You can probably guess that if the morning represents good times, the night represents hard times. For much of human history, there's been a stigma about the night. Older people in my family used to say "nothing good happens after dark." If you've even suffered from sinus trouble, you might also notice that it's typically worse at night. The watchman is warning them that as surely as day comes, night will come to. They may enjoy times of prosperity, despite the refusal to recognize God's sovereignty or His people, but eventually there will be consequences to these actions.
Who are the Dedanim
Isaiah tells us that the Dedanim are a traveling company sleeping in the wilderness and somehow involved in the judgment on Arabia. It's pretty obvious that the Dedanim are a group of people, and just as easy to assume the father of those people was someone named Dedan. However, when I read the passage, I wasn't sure who Dedan was. The name isn't familiar to me like Edom or Moab, so I had to research it. I expected him to be a son of Ishmael, since he is considered the father of the Arabs.
To my surprise, Dedan was actually the grandson of Cush, the son of Ham (Genesis 10:7).
Cush is generally thought of as settling sub-Saharan Africa, but it seems reasonable to me that some of his descendants remained in the Northern part of Africa. I'm not sure of the exact history of Northern Africa, but today it is considered part of the Arab world. I always assumed this was due to the Ottoman Empire taking control of those lands, but perhaps there is a connection between Dedan and Ishmael.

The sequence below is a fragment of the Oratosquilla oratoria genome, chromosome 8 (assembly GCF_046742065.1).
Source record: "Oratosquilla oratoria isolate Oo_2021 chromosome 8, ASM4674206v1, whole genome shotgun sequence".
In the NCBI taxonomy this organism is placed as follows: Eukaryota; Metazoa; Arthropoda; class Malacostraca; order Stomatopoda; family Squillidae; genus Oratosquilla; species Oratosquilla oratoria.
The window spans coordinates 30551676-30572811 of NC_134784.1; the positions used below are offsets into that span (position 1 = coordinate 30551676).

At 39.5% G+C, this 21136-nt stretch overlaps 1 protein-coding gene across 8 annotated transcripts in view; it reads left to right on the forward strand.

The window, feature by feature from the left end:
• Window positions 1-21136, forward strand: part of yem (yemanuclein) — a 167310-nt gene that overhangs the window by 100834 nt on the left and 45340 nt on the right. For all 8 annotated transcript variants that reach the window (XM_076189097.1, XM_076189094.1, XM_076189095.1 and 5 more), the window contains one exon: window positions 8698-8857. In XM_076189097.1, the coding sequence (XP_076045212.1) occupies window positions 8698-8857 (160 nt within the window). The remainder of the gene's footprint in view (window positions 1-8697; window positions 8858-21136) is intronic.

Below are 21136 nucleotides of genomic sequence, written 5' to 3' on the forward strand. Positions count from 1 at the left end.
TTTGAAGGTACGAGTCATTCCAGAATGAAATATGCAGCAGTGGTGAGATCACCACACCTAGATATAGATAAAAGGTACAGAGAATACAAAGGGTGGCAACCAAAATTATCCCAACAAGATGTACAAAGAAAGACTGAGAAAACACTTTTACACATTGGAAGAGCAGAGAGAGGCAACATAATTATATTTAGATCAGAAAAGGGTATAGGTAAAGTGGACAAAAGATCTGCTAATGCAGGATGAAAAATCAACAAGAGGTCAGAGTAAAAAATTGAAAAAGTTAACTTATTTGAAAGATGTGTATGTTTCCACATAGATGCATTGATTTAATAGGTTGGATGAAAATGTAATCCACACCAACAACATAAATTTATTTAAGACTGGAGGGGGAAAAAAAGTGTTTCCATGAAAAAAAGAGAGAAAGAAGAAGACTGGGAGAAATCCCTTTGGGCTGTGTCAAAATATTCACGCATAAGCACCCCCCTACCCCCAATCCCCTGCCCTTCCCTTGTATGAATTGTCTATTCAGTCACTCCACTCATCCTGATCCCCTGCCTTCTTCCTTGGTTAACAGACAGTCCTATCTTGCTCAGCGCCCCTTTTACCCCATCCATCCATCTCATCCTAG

There is also the possibility that the Dedanim are actually the opposing army that is defeating Arabia. Historically, sub-Saharan Africa has never been considered part of the Arab world. Perhaps this is why.
Of course, it couldn't be that easy. There is another Dedan mentioned in Genesis 25:3. This Dedan is a descendant of Abraham through his wife Keturah. Could this be the group living in Arabia that is being discussed? Most commentaries assume the Dedanim are those descended from Cush, but there is no concrete evidence supporting either group.
Cities of Arabia
The first city mentioned in the judgment against Arabia is Tema. If you're like me, that doesn't ring a bell when you first read it. However, God is telling us specific names for a reason. Is it possible the city of Tema is named after a person who bore the name?
Genesis 25:13-15 tells us that Ishmael had a son named Tema. Not only does he have a son named Tema, but he also has a son named Kedar, which is the name of the second city mentioned in this passage. Ishmael, the half-brother of Isaac, is already known to be the father of Arabia, so it makes sense that the namesakes of these cities are his sons. It's also a reminder that the people in these cities are distant cousins of the Israelites. This may be slightly off topic, but have you ever thought about how dysfunctional some of these Biblical families must have been?